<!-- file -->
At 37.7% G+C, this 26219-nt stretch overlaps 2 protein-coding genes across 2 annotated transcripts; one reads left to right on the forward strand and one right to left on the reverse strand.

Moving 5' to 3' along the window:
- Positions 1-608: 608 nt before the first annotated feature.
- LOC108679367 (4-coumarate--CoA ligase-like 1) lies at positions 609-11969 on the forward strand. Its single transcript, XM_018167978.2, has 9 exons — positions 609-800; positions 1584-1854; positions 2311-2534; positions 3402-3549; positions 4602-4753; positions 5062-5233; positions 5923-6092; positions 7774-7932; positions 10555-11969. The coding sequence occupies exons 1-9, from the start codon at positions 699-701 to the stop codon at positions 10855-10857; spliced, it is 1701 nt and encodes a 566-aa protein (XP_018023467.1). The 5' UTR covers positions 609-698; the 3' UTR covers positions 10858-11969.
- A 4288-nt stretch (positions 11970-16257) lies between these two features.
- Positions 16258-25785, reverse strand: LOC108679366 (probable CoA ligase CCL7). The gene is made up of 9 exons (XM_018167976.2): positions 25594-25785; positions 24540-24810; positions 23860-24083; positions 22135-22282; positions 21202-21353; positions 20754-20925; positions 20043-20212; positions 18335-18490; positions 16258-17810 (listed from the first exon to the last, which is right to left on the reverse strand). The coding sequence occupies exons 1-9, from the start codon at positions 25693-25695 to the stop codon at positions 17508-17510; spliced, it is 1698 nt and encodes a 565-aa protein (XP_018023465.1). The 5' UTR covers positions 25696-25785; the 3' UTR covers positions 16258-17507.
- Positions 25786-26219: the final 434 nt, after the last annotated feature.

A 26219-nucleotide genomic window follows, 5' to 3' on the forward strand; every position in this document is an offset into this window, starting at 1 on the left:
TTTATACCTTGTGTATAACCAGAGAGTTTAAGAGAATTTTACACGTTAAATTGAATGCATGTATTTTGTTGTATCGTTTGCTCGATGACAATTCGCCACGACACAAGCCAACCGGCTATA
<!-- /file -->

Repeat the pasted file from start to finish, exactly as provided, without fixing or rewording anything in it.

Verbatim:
At 37.7% G+C, this 26219-nt stretch overlaps 2 protein-coding genes across 2 annotated transcripts; one reads left to right on the forward strand and one right to left on the reverse strand.

Moving 5' to 3' along the window:
- Positions 1-608: 608 nt before the first annotated feature.
- LOC108679367 (4-coumarate--CoA ligase-like 1) lies at positions 609-11969 on the forward strand. Its single transcript, XM_018167978.2, has 9 exons — positions 609-800; positions 1584-1854; positions 2311-2534; positions 3402-3549; positions 4602-4753; positions 5062-5233; positions 5923-6092; positions 7774-7932; positions 10555-11969. The coding sequence occupies exons 1-9, from the start codon at positions 699-701 to the stop codon at positions 10855-10857; spliced, it is 1701 nt and encodes a 566-aa protein (XP_018023467.1). The 5' UTR covers positions 609-698; the 3' UTR covers positions 10858-11969.
- A 4288-nt stretch (positions 11970-16257) lies between these two features.
- Positions 16258-25785, reverse strand: LOC108679366 (probable CoA ligase CCL7). The gene is made up of 9 exons (XM_018167976.2): positions 25594-25785; positions 24540-24810; positions 23860-24083; positions 22135-22282; positions 21202-21353; positions 20754-20925; positions 20043-20212; positions 18335-18490; positions 16258-17810 (listed from the first exon to the last, which is right to left on the reverse strand). The coding sequence occupies exons 1-9, from the start codon at positions 25693-25695 to the stop codon at positions 17508-17510; spliced, it is 1698 nt and encodes a 565-aa protein (XP_018023465.1). The 5' UTR covers positions 25696-25785; the 3' UTR covers positions 16258-17507.
- Positions 25786-26219: the final 434 nt, after the last annotated feature.

A 26219-nucleotide genomic window follows, 5' to 3' on the forward strand; every position in this document is an offset into this window, starting at 1 on the left:
TTTATACCTTGTGTATAACCAGAGAGTTTAAGAGAATTTTACACGTTAAATTGAATGCATGTATTTTGTTGTATCGTTTGCTCGATGACAATTCGCCACGACACAAGCCAACCGGCTATA